I like to think I have a good sense of humor. This may not be the case, but I prefer to hold this view nevertheless. I enjoy making people laugh, and even in prayer I find myself cracking some jokes to God. But I wonder, does He even laugh? Does God find anything that we do on earth amusing?

As men and women, we are created in God’s image and likeness, and all of our goodness flows from this facet of our being. In the purest sense, laughter is a physical outpouring of joy. We can only receive this genuine form of joy from its true source, our Creator. When we laugh, we are sharing in God’s divine goodness and manifesting the joy we find in Him.

As lower beings, animals cannot laugh because they lack the same capacity to share in God’s goodness as humans do. Even the hyena, famous for its cackle, is not struck by humorous occurrences because it cannot experience joy. But we as humans, created in God’s image, can laugh because we possess the unique ability to partake in the origin of all joy.

In his work The Great Divorce, C.S. Lewis paints a picture of the afterlife. A common theme among the Spirits in Heaven is laughter; they are overflowing with the joy they have found with God, and they can hardly contain themselves. These Spirits are fuller beings because they can understand themselves in relation to and as servants of God.

One may notice the similarity between the words humor and humility. Humor is an expression of the joy we find in humility, which is a proper perception of ourselves as creatures and God as our Creator.

The virtue of humility allows us to focus on the greatness of our God and delight in our status as creatures. Humor can be an expression of this truth, and when we laugh at ourselves we can give glory to the greatness of our Creator.

Several saints have exemplified humility in using this type of self-effacing humor. As he was being burned alive, Saint Lawrence, filled with confidence in God’s saving power, is famous for having joked to his executioners, “Turn me over. I’m done on this side.”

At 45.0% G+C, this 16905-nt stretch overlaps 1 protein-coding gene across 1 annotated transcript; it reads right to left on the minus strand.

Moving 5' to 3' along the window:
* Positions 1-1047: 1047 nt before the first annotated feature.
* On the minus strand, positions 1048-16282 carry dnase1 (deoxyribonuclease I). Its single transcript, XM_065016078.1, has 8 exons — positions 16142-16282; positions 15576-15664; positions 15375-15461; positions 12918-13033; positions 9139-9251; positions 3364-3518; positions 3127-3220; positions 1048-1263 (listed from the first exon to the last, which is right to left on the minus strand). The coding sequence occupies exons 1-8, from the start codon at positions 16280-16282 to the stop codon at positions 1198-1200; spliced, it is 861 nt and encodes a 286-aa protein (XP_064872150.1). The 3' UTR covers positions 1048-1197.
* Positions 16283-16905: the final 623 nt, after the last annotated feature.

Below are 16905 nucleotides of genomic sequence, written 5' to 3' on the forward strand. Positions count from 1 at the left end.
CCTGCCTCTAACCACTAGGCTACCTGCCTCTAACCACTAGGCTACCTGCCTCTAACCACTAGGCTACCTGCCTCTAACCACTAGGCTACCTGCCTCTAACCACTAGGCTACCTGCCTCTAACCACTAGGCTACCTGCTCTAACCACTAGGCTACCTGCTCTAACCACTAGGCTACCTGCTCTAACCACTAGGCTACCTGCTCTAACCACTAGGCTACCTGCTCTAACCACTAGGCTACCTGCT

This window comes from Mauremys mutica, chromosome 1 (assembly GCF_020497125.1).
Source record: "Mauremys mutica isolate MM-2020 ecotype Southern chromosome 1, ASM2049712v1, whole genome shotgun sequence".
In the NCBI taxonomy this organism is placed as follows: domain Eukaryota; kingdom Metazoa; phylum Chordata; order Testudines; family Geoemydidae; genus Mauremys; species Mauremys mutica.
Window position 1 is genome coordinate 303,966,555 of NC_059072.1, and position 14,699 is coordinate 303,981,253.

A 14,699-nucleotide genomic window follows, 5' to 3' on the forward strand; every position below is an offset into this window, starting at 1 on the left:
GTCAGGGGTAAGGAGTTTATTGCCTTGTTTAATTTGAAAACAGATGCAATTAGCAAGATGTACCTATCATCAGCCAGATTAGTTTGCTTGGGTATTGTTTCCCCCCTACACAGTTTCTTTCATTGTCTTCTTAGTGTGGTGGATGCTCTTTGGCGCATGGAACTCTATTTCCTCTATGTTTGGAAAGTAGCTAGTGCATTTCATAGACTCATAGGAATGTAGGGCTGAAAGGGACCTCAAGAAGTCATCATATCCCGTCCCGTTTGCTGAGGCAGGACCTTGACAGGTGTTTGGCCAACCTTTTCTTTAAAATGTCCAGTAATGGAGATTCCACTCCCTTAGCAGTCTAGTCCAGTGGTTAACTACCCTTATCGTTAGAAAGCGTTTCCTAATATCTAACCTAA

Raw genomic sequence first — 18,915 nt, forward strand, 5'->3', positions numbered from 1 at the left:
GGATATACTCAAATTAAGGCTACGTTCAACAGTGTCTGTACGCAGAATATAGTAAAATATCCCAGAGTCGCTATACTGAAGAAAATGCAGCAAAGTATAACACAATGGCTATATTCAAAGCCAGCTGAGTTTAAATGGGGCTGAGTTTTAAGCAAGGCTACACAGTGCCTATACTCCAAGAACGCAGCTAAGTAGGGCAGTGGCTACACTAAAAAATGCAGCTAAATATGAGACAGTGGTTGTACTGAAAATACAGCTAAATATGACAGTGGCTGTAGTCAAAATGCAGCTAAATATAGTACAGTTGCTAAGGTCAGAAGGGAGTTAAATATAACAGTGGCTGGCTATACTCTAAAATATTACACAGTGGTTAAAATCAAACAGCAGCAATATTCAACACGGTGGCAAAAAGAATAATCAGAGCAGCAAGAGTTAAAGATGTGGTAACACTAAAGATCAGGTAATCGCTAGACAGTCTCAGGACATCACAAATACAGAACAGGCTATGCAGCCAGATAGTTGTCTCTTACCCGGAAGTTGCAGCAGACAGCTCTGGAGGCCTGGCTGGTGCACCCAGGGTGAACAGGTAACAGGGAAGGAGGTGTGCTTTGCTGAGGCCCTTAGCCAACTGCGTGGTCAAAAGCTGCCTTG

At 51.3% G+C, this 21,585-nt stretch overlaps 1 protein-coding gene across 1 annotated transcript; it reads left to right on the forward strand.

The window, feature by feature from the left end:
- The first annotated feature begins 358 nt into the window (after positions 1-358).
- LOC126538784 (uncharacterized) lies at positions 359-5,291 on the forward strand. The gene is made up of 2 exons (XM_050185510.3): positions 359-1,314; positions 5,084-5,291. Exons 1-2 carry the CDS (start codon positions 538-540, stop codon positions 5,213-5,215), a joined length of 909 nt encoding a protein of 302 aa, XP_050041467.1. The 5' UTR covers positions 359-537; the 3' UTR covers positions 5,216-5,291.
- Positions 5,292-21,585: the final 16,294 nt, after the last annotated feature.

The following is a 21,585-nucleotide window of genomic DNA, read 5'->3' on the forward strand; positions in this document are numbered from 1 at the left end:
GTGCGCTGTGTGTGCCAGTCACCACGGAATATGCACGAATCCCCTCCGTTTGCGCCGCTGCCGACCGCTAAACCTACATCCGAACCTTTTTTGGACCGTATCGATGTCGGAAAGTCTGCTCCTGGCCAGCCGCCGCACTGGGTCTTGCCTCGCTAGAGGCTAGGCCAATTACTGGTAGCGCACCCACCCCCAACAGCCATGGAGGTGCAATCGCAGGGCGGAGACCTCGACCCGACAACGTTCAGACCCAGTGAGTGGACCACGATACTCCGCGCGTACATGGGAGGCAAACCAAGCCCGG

Saint Philip Neri was known for carrying a joke book and walking around with a half-shaved beard as he ridiculed the typical emphasis placed on physical appearance. The “happy fool” Saint Simeon often used a puppet to mock himself, demonstrating the power of humor in humility.

These three saints, along with many others, have shared in God’s joy through a true recognition of their nature. In the Bible, God also displays His sense of humor in ironic scenarios, which remind the biblical figures of His power.

Two of the most famous examples of this trickery in the Old Testament are the story of Jacob as well as the tale of his sons. Jacob cleverly cheats his brother Esau out of his birthright. However, years later, Jacob somehow is duped into marrying Leah even though he had worked seven years to marry her sister Rachel (Genesis 27-29).

In the same way, Jacob’s sons sell their brother Joseph into slavery only to find him later in a position of prominence in Egypt. The brothers are chastened when they realize Joseph controls their destiny during the famine in Israel (Genesis 37-42).

In the New Testament, Saint Paul literally bores a man to death after preaching until midnight. Eutychus fell asleep during Paul’s droning and fell out the window as a result. Paul was able to resurrect the young man but only after he ceased his ramblings and turned his attention to the people present (Acts 20:7-12).

All of these stories serve to humble the characters and remind them that God always gets the last laugh. We are able to laugh at these stories because we can relate to the characters and through them witness our creaturehood and God’s divinity.

Humility enables us to lift ourselves up to God and share in his joy. As G.K. Chesterton famously quipped in his work Orthodoxy, “Angels can fly because they can take themselves lightly.”

Understanding ourselves as human frees us to be confident in the love and power of God. Pride becomes an obstacle to this end and directs all of our attention down to ourselves instead of upward to Heaven. A proud man takes himself too seriously to laugh, as he fails to recognize that he is only a creature.

The humble man finds humor in his human condition because he knows the infinite wonder of his Creator. With this view, he has hope in life with our Lord after death and can mock his present status.

Using humor in the pure sense, we can share in God’s divine laughter and truly reflect the joy we receive from Him, the origin of true goodness. If we rejoice in our status as creatures, we can laugh at ourselves with God.

Hailey Vrdolyak is a senior political science and theology major who likes to snoof. To learn more about this activity, email her at hvrdolya@nd.edu.